Search Results for author: Kristiaan Pelckmans

Found 7 papers, 0 papers with code

Detecting Suspicious Events in Fast Information Flows

no code implementations7 Jan 2021 Kristiaan Pelckmans, Moustafa Aboushady, Andreas Brosemyr

We describe a computational feather-light and intuitive, yet provably efficient algorithm, named HALFADO.

Longitudinal Support Vector Machines for High Dimensional Time Series

no code implementations22 Feb 2020 Kristiaan Pelckmans, Hong-Li Zeng

We consider the problem of learning a classifier from observed functional data.

Time Series

APTER: Aggregated Prognosis Through Exponential Reweighting

no code implementations20 Feb 2020 Kristiaan Pelckmans, Liu Yang

This paper considers the task of learning how to make a prognosis of a patient based on his/her micro-array expression levels.

FADO: A Deterministic Detection/Learning Algorithm

no code implementations7 Nov 2017 Kristiaan Pelckmans

This paper proposes and studies a detection technique for adversarial scenarios (dubbed deterministic detection).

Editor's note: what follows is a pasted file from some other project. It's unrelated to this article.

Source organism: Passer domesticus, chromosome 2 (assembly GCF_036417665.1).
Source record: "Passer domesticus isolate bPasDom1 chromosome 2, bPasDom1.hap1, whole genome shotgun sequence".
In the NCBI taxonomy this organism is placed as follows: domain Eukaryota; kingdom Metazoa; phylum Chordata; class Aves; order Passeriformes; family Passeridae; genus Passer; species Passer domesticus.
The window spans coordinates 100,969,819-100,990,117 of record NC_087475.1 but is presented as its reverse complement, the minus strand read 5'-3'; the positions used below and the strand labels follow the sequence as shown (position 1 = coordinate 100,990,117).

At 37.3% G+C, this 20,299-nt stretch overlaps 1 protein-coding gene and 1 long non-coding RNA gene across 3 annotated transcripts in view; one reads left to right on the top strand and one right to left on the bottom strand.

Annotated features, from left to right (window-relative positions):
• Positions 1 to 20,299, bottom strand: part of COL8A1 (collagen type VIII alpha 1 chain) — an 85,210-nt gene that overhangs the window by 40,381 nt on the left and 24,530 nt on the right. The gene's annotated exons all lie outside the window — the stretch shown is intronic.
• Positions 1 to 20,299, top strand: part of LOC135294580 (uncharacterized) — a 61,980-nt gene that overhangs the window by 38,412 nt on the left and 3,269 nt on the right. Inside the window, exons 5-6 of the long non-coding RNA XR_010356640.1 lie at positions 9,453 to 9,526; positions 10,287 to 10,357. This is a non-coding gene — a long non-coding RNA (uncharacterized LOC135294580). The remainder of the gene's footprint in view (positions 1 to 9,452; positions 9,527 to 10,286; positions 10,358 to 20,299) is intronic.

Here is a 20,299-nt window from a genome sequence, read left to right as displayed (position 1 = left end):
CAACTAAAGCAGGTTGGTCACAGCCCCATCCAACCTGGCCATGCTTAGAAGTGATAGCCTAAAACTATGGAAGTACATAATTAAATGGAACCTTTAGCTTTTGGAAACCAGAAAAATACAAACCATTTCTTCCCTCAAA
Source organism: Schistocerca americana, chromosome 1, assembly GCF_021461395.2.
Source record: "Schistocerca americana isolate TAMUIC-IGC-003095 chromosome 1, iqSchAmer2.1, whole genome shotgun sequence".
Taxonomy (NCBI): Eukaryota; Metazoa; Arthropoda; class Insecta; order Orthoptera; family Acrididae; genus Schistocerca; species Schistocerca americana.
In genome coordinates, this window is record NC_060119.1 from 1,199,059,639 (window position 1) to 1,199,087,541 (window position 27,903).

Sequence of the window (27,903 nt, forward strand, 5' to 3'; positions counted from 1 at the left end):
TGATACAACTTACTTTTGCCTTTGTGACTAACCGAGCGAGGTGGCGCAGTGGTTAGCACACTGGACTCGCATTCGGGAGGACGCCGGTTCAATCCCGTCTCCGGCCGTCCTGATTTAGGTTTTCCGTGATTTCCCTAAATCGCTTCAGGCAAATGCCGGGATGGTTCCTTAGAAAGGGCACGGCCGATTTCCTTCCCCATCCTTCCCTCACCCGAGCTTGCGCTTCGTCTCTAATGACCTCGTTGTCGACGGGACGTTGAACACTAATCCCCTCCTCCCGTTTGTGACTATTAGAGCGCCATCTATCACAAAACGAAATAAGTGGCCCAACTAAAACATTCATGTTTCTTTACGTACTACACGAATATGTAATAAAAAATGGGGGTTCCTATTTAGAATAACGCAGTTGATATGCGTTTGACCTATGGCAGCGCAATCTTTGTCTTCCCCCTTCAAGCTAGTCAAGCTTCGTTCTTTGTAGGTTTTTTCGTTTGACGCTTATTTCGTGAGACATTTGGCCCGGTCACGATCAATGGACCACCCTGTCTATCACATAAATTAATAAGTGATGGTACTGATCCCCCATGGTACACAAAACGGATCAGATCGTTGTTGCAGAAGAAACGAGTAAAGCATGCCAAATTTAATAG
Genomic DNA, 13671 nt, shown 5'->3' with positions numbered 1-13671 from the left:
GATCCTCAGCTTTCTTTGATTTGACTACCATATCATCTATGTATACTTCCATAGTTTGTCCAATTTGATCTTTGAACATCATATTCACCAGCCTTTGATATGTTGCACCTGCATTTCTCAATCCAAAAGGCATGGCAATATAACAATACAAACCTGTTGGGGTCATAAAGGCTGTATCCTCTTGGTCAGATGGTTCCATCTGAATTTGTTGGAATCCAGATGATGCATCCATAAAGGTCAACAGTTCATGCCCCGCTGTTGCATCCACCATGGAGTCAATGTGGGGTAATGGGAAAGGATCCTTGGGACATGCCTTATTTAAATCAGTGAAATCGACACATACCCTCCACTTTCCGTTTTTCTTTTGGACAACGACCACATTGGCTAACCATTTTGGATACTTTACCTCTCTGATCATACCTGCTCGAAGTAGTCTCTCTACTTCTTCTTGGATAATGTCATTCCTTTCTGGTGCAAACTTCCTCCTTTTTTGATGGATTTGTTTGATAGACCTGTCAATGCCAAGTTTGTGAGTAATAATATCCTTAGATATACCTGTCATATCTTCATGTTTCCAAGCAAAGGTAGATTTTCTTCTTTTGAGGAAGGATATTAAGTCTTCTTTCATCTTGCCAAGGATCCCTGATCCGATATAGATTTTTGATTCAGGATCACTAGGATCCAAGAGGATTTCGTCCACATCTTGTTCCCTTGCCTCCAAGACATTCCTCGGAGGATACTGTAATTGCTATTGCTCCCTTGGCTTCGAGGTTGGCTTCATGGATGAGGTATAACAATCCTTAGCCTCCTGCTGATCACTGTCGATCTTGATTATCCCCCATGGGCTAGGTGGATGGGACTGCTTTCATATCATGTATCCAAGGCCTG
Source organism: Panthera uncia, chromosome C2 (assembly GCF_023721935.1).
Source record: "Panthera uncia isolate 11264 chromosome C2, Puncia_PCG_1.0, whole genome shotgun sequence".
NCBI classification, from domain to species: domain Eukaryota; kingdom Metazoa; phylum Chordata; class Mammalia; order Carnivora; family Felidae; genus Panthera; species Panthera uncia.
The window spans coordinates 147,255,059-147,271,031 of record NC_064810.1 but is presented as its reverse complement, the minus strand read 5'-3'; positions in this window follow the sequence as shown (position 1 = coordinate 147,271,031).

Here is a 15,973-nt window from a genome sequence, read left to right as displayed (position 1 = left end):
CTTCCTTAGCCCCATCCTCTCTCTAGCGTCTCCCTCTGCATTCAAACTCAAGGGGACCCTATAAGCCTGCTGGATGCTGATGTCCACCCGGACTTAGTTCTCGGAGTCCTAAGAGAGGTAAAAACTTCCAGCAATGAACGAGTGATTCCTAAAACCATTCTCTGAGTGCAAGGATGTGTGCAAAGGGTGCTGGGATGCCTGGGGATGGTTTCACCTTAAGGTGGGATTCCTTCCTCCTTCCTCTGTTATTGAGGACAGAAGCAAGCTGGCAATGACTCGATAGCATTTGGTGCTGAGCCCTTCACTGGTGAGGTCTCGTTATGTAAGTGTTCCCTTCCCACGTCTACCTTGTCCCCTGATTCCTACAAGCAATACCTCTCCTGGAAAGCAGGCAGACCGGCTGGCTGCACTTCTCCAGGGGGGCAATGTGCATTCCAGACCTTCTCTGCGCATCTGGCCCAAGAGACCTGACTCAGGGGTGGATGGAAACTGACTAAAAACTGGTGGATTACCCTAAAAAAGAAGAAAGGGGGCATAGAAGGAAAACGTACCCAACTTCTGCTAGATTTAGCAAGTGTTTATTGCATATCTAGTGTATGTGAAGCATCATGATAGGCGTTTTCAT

Fault Detection Learning Theory

A machine-learning approach to measuring the escape of ionizing radiation from galaxies in the reionization epoch

no code implementations31 Mar 2016 Hannes Jensen, Erik Zackrisson, Kristiaan Pelckmans, Christian Binggeli, Kristiina Ausmees, Ulrika Lundholm

Recent observations of galaxies at $z \gtrsim 7$, along with the low value of the electron scattering optical depth measured by the Planck mission, make galaxies plausible as dominant sources of ionizing photons during the epoch of reionization.

Astrophysics of Galaxies

Sparse Estimation From Noisy Observations of an Overdetermined Linear System

no code implementations12 Feb 2014 Liang Dai, Kristiaan Pelckmans

This note studies a method for the efficient estimation of a finite number of unknown parameters from linear equations, which are perturbed by Gaussian noise.

A Risk Minimization Principle for a Class of Parzen Estimators

no code implementations NeurIPS 2007 Kristiaan Pelckmans, Johan Suykens, Bart D. Moor

This paper explores the use of a Maximal Average Margin (MAM) optimality principle for the design of learning algorithms.

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